Noel goes walkabout on Swap Shop, 1977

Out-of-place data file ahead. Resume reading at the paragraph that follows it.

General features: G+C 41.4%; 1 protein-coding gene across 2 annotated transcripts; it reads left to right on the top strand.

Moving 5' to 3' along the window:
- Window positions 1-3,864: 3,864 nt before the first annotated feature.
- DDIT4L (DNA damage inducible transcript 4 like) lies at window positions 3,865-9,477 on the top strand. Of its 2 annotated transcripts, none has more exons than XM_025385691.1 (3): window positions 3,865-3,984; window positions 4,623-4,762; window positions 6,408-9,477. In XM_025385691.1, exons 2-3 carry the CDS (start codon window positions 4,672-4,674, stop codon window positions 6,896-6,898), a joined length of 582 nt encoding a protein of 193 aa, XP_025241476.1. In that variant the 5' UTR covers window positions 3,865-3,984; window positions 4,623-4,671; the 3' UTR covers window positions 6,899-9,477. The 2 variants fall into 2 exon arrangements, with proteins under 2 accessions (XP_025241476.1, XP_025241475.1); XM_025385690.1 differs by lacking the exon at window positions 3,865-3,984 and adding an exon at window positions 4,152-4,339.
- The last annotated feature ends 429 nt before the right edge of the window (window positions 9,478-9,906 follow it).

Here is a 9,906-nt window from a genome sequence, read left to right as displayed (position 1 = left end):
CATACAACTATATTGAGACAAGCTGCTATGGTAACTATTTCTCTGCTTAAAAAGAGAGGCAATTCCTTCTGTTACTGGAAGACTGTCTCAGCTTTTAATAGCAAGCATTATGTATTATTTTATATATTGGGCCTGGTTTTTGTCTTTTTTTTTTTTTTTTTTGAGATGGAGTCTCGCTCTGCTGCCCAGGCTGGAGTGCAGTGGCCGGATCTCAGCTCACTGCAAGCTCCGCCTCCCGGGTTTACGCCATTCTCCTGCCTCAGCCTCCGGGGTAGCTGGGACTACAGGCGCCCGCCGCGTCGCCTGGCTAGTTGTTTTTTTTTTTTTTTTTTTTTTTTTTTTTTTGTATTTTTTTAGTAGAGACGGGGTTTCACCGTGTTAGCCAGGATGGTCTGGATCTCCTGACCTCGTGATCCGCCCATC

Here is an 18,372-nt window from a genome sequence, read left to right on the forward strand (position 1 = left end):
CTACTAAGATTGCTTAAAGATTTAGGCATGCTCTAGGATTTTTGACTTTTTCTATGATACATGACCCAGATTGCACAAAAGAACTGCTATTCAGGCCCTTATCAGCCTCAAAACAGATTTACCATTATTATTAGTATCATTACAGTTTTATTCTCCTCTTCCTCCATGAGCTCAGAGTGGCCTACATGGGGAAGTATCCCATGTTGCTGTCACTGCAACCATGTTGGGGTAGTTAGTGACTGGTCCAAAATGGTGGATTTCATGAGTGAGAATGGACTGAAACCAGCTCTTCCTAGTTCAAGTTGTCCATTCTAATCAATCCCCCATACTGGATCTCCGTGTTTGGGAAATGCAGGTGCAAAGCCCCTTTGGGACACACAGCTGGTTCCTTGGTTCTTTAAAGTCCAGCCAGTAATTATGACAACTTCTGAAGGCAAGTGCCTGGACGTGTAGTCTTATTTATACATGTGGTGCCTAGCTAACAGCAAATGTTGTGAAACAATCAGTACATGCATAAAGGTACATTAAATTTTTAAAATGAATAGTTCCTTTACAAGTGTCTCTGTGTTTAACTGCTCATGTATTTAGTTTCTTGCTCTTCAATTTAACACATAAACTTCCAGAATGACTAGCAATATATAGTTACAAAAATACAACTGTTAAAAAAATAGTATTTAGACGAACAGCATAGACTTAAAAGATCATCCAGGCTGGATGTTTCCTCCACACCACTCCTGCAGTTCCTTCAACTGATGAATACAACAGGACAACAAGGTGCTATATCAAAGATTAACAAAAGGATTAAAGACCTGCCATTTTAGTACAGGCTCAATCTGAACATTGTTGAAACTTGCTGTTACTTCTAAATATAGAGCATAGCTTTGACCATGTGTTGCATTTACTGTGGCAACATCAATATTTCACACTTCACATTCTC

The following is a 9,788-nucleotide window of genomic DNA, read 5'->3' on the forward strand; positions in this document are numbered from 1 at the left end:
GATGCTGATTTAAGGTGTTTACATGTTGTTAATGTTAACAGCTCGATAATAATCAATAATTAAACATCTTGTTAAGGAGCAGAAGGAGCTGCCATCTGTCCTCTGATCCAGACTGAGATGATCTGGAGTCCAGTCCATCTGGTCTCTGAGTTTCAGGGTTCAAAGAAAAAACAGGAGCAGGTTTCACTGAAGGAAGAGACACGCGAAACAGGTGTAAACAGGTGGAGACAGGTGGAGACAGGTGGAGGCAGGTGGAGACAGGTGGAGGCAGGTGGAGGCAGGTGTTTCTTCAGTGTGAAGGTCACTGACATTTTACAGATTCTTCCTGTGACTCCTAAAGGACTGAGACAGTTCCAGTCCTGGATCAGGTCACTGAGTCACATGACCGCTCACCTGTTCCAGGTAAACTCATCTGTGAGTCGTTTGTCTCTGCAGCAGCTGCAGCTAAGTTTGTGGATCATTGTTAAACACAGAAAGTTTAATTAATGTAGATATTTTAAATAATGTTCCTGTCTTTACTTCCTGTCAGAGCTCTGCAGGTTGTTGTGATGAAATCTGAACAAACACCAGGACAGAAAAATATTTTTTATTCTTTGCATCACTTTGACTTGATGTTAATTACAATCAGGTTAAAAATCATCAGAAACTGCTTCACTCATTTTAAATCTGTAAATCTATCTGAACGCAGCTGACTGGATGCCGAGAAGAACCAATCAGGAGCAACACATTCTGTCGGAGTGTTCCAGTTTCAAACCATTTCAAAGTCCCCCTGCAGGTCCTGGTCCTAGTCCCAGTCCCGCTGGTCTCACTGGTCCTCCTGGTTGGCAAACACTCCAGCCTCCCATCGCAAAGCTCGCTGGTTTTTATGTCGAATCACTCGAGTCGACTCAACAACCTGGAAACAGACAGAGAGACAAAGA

Sadly we can’t find a full version of this so you’re going to have to make do with the three seconds or so of tantalising footage we can find on that link there with Noel scuttling through the corridors of TV Centre and a few hundred words of waffle here. This is a bit of a catch-all “moment” in that it actually refers to several moments when the Multi-Coloured Swap Shop would leave the confines of their studio and have a nose around Television Centre to see what else was going on of a Saturday morning. The one everyone remembers – and still exists somewhere – is the morning when Noel nipped next door to see the gang from It Ain’t Half Hot Mum rehearsing, though the first Swap Shop book devotes two pages to numerous jaunts around the concrete doughnut, most of which we’ll never see because they’ve been wiped, including trips to the canteen, the props st ore, the VT department and the roof. These days we’re all used to the machinations of television being laid bare but back in the seventies these really were rare treats and as the book boasts, some of the nooks and crannies of TVC they visited had never been seen on television before, and for a telly-mad child they were absolutely fascinating. What makes them all the more special too is that they illustrate Television Centre as a hive of activity, especially on a Saturday where Swap Shop was part of a menu of programmes including Grandstand, Match of the Day, Parkinson and the big light entertainment shows that saw W12 7RJ pumping out entertainment onto our screens from first thing in the morning to midnight, something they could never do on ITV which was all over the country. Swap Shop’s ability to get access to these places and act as if the whole of the Corporation was there to explore also illustrated the show’s stature in the days when everyone, kids a nd adults alike, knew it and watched it. It’s all fairly tame and slow-moving today, of course, and of course there was rather more anarchy going on over on the other side, but Swap Shop’s jaunts around TV Centre made for thrilling viewing for a generation of quiet, bookish children.